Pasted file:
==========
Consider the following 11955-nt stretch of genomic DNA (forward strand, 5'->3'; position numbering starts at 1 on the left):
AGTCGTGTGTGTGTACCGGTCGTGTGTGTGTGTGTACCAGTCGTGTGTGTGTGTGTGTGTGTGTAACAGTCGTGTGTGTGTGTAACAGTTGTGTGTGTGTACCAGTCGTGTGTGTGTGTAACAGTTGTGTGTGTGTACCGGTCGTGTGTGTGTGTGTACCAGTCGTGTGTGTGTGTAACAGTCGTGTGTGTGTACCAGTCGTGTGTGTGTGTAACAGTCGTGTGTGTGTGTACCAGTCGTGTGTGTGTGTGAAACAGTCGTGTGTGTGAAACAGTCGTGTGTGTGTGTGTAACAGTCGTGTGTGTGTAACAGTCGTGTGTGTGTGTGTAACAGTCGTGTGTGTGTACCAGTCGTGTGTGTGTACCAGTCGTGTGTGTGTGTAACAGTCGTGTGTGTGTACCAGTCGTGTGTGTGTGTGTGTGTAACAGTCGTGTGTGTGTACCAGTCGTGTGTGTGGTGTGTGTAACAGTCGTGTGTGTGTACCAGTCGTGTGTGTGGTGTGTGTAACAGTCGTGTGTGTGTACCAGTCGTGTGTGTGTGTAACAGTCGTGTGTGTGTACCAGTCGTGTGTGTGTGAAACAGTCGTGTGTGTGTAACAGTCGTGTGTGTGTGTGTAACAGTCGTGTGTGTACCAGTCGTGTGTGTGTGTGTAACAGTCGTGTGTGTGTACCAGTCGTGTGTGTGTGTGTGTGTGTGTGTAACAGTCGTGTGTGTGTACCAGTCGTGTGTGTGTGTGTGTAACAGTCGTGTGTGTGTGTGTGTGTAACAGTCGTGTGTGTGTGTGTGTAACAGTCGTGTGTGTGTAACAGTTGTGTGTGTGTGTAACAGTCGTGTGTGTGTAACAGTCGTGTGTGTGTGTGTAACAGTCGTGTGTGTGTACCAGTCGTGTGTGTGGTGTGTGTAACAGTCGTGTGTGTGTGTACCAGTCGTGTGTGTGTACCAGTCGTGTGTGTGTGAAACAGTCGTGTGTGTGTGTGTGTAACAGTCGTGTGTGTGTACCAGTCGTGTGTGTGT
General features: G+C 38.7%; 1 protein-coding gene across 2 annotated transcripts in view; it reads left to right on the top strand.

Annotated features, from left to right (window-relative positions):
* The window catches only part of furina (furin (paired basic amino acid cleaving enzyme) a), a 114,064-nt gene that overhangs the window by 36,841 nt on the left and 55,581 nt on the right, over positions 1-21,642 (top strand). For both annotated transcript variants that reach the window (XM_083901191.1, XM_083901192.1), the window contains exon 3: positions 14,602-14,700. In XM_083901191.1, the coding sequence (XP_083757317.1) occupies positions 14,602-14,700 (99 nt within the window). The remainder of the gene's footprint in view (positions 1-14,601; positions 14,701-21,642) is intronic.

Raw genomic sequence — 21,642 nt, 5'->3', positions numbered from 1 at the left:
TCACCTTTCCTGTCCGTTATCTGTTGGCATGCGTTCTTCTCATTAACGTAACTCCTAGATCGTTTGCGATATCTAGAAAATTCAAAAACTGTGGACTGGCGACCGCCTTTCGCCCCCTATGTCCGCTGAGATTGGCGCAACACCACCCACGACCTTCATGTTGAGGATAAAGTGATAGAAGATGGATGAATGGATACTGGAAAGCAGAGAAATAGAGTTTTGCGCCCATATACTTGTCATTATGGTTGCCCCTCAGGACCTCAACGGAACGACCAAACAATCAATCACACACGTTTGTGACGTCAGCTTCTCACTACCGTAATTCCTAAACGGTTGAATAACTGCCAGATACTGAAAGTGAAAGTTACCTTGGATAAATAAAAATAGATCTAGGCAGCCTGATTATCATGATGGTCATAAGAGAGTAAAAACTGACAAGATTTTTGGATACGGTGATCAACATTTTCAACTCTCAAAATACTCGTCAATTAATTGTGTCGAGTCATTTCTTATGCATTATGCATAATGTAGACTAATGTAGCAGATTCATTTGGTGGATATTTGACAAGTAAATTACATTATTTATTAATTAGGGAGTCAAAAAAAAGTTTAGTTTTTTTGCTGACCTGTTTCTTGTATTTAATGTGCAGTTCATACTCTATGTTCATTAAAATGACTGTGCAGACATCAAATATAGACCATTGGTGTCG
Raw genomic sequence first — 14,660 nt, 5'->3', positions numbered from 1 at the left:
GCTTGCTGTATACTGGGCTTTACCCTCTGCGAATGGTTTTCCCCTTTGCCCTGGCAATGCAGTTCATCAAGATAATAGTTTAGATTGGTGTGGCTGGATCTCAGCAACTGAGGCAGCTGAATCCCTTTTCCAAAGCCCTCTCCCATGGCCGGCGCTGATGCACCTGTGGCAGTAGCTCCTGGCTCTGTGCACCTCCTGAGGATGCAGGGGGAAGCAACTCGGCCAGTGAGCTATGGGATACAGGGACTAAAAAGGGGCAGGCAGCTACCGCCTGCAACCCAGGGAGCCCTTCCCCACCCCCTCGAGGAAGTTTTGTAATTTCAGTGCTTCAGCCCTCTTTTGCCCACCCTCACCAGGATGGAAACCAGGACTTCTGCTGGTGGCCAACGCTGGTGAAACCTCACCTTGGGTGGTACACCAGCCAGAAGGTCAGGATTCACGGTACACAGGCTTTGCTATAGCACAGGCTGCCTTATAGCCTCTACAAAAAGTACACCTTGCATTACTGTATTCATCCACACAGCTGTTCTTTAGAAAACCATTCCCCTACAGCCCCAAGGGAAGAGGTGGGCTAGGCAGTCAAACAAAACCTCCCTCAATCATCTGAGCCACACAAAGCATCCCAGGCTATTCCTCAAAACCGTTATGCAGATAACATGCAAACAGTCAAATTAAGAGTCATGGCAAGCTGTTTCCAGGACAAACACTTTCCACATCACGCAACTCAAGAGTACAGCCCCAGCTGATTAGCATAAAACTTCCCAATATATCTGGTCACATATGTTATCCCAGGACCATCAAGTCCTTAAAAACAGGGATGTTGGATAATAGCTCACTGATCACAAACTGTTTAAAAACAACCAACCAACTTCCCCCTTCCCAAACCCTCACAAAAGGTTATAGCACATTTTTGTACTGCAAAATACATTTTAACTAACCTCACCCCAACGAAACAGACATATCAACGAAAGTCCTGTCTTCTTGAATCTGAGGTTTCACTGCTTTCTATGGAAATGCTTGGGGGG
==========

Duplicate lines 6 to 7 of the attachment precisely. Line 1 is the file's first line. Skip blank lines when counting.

Raw genomic sequence — 21,642 nt, 5'->3', positions numbered from 1 at the left:
TCACCTTTCCTGTCCGTTATCTGTTGGCATGCGTTCTTCTCATTAACGTAACTCCTAGATCGTTTGCGATATCTAGAAAATTCAAAAACTGTGGACTGGCGACCGCCTTTCGCCCCCTATGTCCGCTGAGATTGGCGCAACACCACCCACGACCTTCATGTTGAGGATAAAGTGATAGAAGATGGATGAATGGATACTGGAAAGCAGAGAAATAGAGTTTTGCGCCCATATACTTGTCATTATGGTTGCCCCTCAGGACCTCAACGGAACGACCAAACAATCAATCACACACGTTTGTGACGTCAGCTTCTCACTACCGTAATTCCTAAACGGTTGAATAACTGCCAGATACTGAAAGTGAAAGTTACCTTGGATAAATAAAAATAGATCTAGGCAGCCTGATTATCATGATGGTCATAAGAGAGTAAAAACTGACAAGATTTTTGGATACGGTGATCAACATTTTCAACTCTCAAAATACTCGTCAATTAATTGTGTCGAGTCATTTCTTATGCATTATGCATAATGTAGACTAATGTAGCAGATTCATTTGGTGGATATTTGACAAGTAAATTACATTATTTATTAATTAGGGAGTCAAAAAAAAGTTTAGTTTTTTTGCTGACCTGTTTCTTGTATTTAATGTGCAGTTCATACTCTATGTTCATTAAAATGACTGTGCAGACATCAAATATAGACCATTGGTGTCG